Admitting the problem is the first step towards recovery. So let's admit it: if we swop the lyrics of a Taylor Swift ballad with some of today's contemporary Christian worship songs, no one would know the difference.
If you are against abortion or tax-payer funded contraception, then you are waging a so-called "War on Women." No right to talk about it. Men should stay out of women's business, they say. This is a major falsehood that liberals constantly tell men. But as Christians and future husbands and fathers, women need men to engage in the "war on women" debate.
The Supreme Court's decision to uphold citizens' First Amendment right to live and work according to our moral convictions should not scare women. What should frighten us is the deceptive and potentially harmful misinformation so-called "progressive" voices within pro-abortion lobby groups, mainstream media, and, most disappointingly, from some within the Church are feeding us.
News of pop singer Justin Bieber and his girlfriend, Selena Gomez, attending Bible study hasn't garnered as much attention from the Evangelical community as it should. Not because we care about celebrity status or bad-boy behavior, but because we are deeply concerned about souls and spheres of influence.
In case you missed it, there is a hilarious Tumblr blog floating the web that depicts "Why Millennials Don't Go to Church" in LOLCat format. One picture featured twirling cats and the words, "We can haz liturgical dance to attract the youngz" and another showed a cat lounging on top of a guitar asking, "Maybe u would like a praise band?"
Did you know that anyone can call themselves an evangelical? Sure. The description is up for grabs so long as you pair your evangelical label with sweet-sounding descriptors and fluffy mission statements. At least, that's the emerging trend.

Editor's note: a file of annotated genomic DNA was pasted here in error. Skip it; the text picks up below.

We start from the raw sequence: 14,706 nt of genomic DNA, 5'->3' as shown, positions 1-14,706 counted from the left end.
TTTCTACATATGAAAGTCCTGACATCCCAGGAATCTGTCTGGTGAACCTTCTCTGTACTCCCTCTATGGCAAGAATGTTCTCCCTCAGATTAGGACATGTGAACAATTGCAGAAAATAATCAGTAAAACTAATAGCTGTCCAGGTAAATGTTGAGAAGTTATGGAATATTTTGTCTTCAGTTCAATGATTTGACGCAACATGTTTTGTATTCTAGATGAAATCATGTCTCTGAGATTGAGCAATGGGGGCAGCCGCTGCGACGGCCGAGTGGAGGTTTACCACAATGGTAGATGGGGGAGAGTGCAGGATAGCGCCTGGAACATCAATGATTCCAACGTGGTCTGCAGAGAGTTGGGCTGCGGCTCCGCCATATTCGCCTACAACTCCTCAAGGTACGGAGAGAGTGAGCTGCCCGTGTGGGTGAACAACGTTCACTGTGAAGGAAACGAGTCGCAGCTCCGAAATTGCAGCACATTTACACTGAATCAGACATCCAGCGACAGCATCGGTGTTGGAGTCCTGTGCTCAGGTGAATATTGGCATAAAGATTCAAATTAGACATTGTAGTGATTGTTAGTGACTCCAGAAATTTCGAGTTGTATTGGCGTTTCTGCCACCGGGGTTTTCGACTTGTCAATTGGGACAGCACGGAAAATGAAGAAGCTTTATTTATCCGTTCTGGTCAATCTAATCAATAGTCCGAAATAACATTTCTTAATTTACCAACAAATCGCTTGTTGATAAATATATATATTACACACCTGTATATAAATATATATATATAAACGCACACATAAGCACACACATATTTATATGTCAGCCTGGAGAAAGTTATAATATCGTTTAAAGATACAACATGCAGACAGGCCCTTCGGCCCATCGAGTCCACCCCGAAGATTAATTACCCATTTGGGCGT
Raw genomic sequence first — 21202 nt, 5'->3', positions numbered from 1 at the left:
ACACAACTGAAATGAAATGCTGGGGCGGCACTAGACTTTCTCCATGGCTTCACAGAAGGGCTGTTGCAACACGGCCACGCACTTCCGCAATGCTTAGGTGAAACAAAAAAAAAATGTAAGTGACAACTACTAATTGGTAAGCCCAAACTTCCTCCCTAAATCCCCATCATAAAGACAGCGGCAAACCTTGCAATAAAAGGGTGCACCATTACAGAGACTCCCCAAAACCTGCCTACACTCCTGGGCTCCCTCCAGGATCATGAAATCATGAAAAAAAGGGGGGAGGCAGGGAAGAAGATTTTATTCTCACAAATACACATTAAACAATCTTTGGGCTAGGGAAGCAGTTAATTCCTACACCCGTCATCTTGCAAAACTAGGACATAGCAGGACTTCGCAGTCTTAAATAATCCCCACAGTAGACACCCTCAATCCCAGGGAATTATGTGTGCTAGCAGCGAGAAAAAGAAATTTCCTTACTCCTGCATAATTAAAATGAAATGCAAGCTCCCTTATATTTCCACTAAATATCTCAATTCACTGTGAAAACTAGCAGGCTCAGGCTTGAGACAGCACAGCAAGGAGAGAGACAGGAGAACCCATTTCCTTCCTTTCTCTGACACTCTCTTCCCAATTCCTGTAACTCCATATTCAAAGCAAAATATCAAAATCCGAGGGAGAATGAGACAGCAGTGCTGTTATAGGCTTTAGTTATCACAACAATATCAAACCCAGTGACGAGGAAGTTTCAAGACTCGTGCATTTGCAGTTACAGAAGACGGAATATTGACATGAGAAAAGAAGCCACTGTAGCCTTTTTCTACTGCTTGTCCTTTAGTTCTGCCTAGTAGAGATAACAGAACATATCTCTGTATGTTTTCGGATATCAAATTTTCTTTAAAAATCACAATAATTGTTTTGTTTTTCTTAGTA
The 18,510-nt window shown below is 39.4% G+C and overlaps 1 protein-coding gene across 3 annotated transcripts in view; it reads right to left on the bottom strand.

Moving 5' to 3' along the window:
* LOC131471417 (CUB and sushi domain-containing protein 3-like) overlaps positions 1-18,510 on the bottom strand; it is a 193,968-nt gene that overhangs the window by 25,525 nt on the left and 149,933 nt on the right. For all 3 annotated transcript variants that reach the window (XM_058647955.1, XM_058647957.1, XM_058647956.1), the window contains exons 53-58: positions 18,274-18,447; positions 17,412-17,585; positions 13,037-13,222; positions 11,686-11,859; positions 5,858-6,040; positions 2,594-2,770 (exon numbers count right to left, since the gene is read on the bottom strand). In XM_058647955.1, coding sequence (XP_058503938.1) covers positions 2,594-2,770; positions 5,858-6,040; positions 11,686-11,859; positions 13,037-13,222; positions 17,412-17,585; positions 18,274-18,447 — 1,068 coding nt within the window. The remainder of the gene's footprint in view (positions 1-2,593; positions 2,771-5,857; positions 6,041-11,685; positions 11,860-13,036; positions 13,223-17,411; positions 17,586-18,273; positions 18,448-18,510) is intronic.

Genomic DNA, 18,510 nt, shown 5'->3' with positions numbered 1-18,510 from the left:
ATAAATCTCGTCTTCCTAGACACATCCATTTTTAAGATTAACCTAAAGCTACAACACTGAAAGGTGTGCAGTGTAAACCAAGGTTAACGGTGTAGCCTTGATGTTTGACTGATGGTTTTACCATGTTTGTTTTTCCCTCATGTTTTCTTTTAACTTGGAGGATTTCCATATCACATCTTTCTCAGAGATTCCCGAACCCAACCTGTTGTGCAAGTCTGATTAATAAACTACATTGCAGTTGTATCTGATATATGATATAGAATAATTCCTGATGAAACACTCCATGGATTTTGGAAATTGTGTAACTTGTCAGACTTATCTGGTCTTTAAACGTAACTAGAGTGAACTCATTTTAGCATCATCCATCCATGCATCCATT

You probably hear this phrase a dozen times a day: "…but I'm not judging." Whether heard on your favorite morning talk show, at the office, or Wednesday night Bible study, a misuse of this cultural caveat is suffocating God's truth.
It's messy. That's the only way I can describe to you the public debate between traditional and same-sex marriage.
Did you ever imagine a hashtag could help spread the word about Christian persecution in a matter of hours? Neither did I.
Like it or not, contraception is a twenty-first century moral issue which evangelicals must face.
Liberal Christians often champion themselves as facilitators of deep, authentic dialogue about the cultural issues facing America's faithful. But when the Southern Baptist Convention's Ethics and Religious Liberty Commission gathered yesterday for their first-ever leadership summit to genuinely discuss a myriad of sexual morality topics — including same-sex marriage and sexuality, the premier cultural conundrum facing the Church — unexpected kickback erupted on social media.
Too many are evangelical in name only. After declaring via Twitter she is "leaving evangelicalism" because World Vision will not hire folks within same-sex "marriages," Rachel Held Evans is now "second-guessing" her decision.